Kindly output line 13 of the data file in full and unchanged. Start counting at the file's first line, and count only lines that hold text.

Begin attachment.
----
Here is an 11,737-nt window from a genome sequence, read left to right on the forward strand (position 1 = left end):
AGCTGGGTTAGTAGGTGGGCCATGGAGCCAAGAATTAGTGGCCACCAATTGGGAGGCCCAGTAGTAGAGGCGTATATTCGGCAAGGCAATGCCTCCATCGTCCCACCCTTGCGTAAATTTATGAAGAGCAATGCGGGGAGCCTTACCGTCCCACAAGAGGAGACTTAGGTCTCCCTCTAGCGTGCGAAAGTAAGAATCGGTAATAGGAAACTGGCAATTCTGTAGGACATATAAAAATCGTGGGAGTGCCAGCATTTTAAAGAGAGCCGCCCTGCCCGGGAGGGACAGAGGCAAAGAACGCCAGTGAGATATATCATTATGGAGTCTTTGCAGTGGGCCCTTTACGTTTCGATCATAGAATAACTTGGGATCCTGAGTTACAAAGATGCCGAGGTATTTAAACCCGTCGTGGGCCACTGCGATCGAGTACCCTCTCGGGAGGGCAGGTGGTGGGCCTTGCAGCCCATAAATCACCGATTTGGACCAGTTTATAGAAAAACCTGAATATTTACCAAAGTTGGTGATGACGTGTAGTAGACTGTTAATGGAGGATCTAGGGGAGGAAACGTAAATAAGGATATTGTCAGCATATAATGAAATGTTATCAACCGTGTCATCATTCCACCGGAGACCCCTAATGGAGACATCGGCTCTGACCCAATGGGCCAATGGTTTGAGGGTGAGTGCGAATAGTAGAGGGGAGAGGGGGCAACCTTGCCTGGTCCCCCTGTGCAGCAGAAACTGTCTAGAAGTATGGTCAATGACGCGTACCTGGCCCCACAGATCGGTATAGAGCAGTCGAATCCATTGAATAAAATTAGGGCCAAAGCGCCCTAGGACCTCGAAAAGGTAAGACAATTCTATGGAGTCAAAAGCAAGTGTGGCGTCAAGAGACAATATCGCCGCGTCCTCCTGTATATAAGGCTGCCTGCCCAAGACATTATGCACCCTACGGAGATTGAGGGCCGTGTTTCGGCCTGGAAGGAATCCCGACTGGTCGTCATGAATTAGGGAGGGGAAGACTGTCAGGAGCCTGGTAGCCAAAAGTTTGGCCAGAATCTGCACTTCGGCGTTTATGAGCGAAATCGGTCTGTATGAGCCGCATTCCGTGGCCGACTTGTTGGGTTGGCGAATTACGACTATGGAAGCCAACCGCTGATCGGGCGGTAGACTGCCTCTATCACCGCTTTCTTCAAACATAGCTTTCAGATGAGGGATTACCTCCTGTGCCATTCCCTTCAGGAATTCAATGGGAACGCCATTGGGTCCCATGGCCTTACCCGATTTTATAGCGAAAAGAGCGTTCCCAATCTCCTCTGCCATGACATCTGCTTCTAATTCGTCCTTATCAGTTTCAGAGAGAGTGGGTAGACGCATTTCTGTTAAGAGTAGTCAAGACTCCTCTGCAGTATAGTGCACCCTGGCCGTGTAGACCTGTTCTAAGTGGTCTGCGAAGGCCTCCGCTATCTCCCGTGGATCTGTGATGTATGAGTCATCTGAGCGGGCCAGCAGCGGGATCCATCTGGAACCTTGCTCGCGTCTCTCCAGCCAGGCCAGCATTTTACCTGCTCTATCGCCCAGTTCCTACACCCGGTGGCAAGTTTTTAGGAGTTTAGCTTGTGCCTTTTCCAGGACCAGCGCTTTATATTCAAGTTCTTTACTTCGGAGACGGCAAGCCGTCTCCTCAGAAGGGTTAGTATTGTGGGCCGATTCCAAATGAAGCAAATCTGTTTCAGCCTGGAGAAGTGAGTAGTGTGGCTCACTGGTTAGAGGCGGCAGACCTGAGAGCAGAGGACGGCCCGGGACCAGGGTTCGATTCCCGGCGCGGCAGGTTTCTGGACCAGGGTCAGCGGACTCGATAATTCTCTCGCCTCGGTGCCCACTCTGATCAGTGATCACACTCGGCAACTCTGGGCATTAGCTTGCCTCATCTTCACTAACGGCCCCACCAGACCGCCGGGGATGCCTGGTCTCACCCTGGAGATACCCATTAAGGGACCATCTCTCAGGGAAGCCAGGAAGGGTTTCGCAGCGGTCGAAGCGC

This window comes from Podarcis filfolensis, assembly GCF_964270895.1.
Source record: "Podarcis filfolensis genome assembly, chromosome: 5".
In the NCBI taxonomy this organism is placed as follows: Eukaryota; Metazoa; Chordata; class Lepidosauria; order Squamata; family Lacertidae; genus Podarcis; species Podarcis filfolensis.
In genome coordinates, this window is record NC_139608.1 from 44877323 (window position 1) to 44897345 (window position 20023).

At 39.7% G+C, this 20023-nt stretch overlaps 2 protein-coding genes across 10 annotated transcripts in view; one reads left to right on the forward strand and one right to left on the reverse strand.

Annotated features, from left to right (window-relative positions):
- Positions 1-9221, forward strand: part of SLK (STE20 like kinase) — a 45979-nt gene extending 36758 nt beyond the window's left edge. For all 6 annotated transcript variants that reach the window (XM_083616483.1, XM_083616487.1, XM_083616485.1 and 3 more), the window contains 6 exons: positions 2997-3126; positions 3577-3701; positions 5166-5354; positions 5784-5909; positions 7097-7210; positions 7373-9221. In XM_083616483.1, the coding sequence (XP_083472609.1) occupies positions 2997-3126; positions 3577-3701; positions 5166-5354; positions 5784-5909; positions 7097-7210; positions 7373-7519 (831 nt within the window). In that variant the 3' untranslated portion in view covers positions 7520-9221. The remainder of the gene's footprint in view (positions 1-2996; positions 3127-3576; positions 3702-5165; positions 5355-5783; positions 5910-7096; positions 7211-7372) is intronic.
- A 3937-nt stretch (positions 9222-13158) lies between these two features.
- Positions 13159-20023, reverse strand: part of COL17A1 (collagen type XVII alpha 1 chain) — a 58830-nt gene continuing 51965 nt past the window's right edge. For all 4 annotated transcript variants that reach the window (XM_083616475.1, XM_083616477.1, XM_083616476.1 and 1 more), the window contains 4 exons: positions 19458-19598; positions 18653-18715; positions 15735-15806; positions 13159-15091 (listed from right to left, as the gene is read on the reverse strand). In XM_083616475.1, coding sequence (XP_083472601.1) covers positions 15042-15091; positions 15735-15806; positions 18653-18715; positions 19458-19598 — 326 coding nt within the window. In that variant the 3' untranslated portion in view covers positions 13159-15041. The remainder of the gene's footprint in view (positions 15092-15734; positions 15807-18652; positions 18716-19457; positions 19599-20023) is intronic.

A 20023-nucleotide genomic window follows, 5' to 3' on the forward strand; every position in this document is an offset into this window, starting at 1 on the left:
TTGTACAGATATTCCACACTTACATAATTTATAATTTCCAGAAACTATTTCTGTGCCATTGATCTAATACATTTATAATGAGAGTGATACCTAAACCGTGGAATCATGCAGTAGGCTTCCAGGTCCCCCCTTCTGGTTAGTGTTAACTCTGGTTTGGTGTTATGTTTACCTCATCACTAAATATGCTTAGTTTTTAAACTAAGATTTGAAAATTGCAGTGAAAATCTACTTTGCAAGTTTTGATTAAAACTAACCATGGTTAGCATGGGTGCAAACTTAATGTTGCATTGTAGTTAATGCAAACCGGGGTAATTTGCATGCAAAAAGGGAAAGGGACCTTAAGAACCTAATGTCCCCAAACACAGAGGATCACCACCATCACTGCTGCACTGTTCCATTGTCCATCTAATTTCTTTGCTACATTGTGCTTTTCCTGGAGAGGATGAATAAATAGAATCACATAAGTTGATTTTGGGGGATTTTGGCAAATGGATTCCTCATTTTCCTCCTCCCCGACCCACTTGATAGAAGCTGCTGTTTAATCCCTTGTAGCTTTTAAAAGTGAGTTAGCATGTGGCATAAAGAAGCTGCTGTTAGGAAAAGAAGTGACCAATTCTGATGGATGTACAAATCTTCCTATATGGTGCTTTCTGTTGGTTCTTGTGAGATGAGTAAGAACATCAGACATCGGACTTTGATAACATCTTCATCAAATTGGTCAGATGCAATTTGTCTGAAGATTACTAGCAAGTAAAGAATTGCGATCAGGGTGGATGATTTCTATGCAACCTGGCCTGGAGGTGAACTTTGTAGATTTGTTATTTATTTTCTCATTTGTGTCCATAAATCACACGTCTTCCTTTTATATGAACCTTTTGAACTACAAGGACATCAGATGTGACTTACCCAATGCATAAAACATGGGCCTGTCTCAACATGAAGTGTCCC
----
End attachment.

TTGTACAGATATTCCACACTTACATAATTTATAATTTCCAGAAACTATTTCTGTGCCATTGATCTAATACATTTATAATGAGAGTGATACCTAAACCGTGGAATCATGCAGTAGGCTTCCAGGTCCCCCCTTCTGGTTAGTGTTAACTCTGGTTTGGTGTTATGTTTACCTCATCACTAAATATGCTTAGTTTTTAAACTAAGATTTGAAAATTGCAGTGAAAATCTACTTTGCAAGTTTTGATTAAAACTAACCATGGTTAGCATGGGTGCAAACTTAATGTTGCATTGTAGTTAATGCAAACCGGGGTAATTTGCATGCAAAAAGGGAAAGGGACCTTAAGAACCTAATGTCCCCAAACACAGAGGATCACCACCATCACTGCTGCACTGTTCCATTGTCCATCTAATTTCTTTGCTACATTGTGCTTTTCCTGGAGAGGATGAATAAATAGAATCACATAAGTTGATTTTGGGGGATTTTGGCAAATGGATTCCTCATTTTCCTCCTCCCCGACCCACTTGATAGAAGCTGCTGTTTAATCCCTTGTAGCTTTTAAAAGTGAGTTAGCATGTGGCATAAAGAAGCTGCTGTTAGGAAAAGAAGTGACCAATTCTGATGGATGTACAAATCTTCCTATATGGTGCTTTCTGTTGGTTCTTGTGAGATGAGTAAGAACATCAGACATCGGACTTTGATAACATCTTCATCAAATTGGTCAGATGCAATTTGTCTGAAGATTACTAGCAAGTAAAGAATTGCGATCAGGGTGGATGATTTCTATGCAACCTGGCCTGGAGGTGAACTTTGTAGATTTGTTATTTATTTTCTCATTTGTGTCCATAAATCACACGTCTTCCTTTTATATGAACCTTTTGAACTACAAGGACATCAGATGTGACTTACCCAATGCATAAAACATGGGCCTGTCTCAACATGAAGTGTCCC